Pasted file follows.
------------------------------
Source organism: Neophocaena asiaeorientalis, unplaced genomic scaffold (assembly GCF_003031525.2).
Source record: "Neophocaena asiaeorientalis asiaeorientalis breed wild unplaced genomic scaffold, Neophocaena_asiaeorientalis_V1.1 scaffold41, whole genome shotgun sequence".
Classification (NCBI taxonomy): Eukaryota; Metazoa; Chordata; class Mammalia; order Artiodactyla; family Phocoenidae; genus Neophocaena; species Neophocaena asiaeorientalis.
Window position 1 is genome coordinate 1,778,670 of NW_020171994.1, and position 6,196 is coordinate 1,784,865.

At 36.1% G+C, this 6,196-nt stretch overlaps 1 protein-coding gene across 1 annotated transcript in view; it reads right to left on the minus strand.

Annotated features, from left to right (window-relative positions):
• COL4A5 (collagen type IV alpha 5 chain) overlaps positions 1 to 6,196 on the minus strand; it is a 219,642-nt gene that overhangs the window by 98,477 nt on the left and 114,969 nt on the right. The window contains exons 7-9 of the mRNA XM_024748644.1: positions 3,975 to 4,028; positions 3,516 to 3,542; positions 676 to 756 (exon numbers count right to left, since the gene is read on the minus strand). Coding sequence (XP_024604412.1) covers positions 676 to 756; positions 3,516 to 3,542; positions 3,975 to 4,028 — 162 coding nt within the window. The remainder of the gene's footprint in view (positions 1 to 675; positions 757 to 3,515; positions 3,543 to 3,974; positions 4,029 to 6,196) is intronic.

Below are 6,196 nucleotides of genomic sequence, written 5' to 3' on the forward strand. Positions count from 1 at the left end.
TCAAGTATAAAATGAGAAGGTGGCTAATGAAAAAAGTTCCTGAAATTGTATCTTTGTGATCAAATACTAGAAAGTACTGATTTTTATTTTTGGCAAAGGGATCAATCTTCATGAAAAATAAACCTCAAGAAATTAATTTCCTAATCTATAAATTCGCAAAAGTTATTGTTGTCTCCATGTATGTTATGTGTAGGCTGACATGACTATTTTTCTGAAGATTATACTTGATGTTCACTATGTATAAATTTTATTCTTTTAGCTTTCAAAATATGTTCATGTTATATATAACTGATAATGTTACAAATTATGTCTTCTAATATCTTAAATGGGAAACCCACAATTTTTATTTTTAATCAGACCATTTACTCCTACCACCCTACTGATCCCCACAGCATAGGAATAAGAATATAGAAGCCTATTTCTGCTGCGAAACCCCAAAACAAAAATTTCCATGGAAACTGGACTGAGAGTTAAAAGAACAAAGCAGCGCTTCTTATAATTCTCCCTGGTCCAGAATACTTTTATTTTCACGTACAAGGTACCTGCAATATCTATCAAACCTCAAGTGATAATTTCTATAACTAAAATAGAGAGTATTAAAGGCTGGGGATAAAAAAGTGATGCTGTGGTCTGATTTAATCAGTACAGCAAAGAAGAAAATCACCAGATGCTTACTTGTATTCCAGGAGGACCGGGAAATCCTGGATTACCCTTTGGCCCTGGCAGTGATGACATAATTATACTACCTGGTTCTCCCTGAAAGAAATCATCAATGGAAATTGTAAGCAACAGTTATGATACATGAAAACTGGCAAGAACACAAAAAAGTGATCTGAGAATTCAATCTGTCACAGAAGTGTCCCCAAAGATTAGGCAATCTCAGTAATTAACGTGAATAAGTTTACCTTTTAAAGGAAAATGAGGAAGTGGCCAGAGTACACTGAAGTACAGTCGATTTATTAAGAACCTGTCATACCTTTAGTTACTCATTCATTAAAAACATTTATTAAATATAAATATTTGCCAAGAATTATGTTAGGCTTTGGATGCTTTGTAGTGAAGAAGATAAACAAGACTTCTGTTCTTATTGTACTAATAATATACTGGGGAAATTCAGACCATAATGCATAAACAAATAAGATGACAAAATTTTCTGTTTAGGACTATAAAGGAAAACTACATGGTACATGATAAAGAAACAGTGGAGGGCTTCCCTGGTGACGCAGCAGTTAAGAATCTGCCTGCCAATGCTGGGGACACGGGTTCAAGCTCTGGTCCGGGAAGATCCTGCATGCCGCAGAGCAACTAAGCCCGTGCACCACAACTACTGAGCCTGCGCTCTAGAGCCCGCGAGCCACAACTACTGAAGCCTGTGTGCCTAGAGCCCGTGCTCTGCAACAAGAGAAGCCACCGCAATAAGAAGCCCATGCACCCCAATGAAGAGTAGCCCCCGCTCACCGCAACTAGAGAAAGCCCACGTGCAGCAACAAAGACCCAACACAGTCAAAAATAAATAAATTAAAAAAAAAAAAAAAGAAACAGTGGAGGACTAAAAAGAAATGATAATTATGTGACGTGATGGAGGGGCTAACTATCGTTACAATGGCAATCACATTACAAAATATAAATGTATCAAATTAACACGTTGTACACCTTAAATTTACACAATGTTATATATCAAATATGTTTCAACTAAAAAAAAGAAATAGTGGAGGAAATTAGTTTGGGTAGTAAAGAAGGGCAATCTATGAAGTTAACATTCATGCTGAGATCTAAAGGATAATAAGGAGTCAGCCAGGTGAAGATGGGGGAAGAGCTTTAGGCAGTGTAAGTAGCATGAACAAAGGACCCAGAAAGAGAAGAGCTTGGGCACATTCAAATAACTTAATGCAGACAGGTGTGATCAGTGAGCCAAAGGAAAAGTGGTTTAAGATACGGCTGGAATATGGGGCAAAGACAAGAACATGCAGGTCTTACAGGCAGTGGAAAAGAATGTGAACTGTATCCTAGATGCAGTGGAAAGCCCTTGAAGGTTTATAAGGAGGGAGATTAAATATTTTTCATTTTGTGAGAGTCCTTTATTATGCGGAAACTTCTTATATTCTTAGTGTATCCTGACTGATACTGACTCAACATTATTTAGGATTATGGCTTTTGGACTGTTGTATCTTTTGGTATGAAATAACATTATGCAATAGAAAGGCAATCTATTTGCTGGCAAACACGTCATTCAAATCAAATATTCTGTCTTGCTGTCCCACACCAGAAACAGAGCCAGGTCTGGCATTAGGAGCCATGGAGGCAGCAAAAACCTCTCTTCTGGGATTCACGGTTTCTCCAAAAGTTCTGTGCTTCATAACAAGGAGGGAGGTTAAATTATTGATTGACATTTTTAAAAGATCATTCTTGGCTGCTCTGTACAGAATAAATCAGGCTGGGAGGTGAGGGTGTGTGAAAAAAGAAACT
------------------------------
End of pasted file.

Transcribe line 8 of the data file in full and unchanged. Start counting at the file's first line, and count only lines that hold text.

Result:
Below are 6,196 nucleotides of genomic sequence, written 5' to 3' on the forward strand. Positions count from 1 at the left end.